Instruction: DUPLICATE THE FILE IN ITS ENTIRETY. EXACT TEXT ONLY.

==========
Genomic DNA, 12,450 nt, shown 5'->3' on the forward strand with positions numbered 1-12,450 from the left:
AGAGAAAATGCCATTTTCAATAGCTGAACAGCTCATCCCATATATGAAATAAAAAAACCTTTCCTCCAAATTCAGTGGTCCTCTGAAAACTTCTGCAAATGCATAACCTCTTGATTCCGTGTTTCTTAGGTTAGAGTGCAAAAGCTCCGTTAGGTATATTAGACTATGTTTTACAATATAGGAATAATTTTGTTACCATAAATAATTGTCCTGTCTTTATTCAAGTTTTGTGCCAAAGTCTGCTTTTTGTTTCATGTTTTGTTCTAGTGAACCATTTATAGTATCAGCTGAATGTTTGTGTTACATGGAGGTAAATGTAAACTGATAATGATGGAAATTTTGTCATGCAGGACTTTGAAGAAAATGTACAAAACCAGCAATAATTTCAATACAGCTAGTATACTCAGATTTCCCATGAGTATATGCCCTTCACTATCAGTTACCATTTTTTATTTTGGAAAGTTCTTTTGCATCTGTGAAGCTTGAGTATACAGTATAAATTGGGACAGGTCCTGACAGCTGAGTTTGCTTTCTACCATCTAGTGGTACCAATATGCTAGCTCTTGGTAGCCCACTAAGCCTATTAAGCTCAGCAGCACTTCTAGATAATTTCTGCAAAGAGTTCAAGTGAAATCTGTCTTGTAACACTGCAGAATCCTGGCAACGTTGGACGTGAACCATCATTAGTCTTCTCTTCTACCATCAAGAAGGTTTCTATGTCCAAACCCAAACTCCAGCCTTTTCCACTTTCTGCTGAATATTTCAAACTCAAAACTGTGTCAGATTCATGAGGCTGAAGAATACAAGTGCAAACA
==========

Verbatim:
Genomic DNA, 12,450 nt, shown 5'->3' on the forward strand with positions numbered 1-12,450 from the left:
AGAGAAAATGCCATTTTCAATAGCTGAACAGCTCATCCCATATATGAAATAAAAAAACCTTTCCTCCAAATTCAGTGGTCCTCTGAAAACTTCTGCAAATGCATAACCTCTTGATTCCGTGTTTCTTAGGTTAGAGTGCAAAAGCTCCGTTAGGTATATTAGACTATGTTTTACAATATAGGAATAATTTTGTTACCATAAATAATTGTCCTGTCTTTATTCAAGTTTTGTGCCAAAGTCTGCTTTTTGTTTCATGTTTTGTTCTAGTGAACCATTTATAGTATCAGCTGAATGTTTGTGTTACATGGAGGTAAATGTAAACTGATAATGATGGAAATTTTGTCATGCAGGACTTTGAAGAAAATGTACAAAACCAGCAATAATTTCAATACAGCTAGTATACTCAGATTTCCCATGAGTATATGCCCTTCACTATCAGTTACCATTTTTTATTTTGGAAAGTTCTTTTGCATCTGTGAAGCTTGAGTATACAGTATAAATTGGGACAGGTCCTGACAGCTGAGTTTGCTTTCTACCATCTAGTGGTACCAATATGCTAGCTCTTGGTAGCCCACTAAGCCTATTAAGCTCAGCAGCACTTCTAGATAATTTCTGCAAAGAGTTCAAGTGAAATCTGTCTTGTAACACTGCAGAATCCTGGCAACGTTGGACGTGAACCATCATTAGTCTTCTCTTCTACCATCAAGAAGGTTTCTATGTCCAAACCCAAACTCCAGCCTTTTCCACTTTCTGCTGAATATTTCAAACTCAAAACTGTGTCAGATTCATGAGGCTGAAGAATACAAGTGCAAACA